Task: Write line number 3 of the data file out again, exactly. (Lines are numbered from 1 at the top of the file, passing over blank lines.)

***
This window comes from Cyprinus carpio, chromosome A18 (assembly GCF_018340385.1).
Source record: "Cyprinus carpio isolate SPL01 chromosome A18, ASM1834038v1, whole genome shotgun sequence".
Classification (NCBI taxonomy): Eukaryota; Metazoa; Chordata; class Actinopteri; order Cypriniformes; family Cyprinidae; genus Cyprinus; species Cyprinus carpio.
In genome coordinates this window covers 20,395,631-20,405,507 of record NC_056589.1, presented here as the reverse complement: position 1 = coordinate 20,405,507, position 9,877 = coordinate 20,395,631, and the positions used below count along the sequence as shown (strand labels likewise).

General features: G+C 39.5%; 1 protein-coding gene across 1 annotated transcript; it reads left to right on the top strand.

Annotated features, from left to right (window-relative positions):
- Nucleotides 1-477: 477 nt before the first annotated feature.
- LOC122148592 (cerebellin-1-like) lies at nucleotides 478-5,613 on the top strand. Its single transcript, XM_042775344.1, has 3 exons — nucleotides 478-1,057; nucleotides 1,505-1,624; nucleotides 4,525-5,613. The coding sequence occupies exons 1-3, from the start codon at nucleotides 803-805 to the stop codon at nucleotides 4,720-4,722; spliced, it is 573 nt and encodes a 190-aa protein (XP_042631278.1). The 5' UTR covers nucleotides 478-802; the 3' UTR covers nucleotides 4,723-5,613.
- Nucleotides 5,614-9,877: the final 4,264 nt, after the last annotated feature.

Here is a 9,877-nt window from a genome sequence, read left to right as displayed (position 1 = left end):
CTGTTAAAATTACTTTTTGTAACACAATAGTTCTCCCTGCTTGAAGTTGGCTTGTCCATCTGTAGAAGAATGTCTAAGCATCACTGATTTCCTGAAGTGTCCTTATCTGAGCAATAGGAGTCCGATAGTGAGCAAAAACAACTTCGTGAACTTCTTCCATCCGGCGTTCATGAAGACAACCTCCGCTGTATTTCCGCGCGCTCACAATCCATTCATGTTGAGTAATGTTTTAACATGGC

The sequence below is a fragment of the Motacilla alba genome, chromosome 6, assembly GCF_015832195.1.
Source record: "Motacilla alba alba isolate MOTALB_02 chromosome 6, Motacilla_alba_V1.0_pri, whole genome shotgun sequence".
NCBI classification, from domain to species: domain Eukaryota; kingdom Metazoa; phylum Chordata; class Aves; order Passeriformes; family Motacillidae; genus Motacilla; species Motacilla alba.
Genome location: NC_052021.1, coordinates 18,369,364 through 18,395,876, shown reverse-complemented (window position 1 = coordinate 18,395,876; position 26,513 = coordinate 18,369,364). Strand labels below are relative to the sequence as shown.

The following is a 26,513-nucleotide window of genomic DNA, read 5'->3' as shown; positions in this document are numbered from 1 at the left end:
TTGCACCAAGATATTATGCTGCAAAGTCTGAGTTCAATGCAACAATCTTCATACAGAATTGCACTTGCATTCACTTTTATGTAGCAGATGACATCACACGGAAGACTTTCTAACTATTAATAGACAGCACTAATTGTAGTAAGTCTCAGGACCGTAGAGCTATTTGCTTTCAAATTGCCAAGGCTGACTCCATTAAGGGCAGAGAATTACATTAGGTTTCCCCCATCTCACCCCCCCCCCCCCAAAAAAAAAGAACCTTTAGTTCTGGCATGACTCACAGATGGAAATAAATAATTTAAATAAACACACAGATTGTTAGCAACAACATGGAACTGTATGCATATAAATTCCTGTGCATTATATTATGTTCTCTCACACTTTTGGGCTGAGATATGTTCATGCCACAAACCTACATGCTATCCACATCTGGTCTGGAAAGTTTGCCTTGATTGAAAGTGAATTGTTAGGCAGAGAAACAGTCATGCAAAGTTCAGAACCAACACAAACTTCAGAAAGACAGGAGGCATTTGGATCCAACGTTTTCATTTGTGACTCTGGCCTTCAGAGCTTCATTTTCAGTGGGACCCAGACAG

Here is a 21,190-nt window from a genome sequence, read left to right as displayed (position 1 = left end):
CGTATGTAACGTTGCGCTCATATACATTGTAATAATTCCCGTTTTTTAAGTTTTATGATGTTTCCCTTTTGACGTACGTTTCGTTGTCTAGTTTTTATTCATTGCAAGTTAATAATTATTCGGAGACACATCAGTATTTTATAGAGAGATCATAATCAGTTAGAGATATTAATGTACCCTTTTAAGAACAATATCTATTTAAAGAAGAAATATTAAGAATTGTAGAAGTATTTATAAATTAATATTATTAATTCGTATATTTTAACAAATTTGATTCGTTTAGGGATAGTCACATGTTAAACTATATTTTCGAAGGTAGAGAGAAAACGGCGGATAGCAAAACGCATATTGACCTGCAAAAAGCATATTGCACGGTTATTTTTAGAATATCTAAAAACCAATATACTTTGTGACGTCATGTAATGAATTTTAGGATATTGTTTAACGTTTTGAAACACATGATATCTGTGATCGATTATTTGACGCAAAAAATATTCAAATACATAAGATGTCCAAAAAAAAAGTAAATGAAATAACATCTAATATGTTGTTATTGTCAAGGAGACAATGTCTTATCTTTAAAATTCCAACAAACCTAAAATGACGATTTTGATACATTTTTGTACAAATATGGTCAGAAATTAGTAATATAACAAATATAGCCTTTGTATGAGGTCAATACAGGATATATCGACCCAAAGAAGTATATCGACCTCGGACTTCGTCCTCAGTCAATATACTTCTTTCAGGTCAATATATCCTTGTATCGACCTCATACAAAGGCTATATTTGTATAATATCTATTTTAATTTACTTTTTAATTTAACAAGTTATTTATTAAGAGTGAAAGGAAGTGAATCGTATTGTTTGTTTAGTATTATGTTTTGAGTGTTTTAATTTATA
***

Classification (NCBI taxonomy): Eukaryota; Metazoa; Chordata; class Actinopteri; order Cypriniformes; family Cyprinidae; genus Cyprinus; species Cyprinus carpio.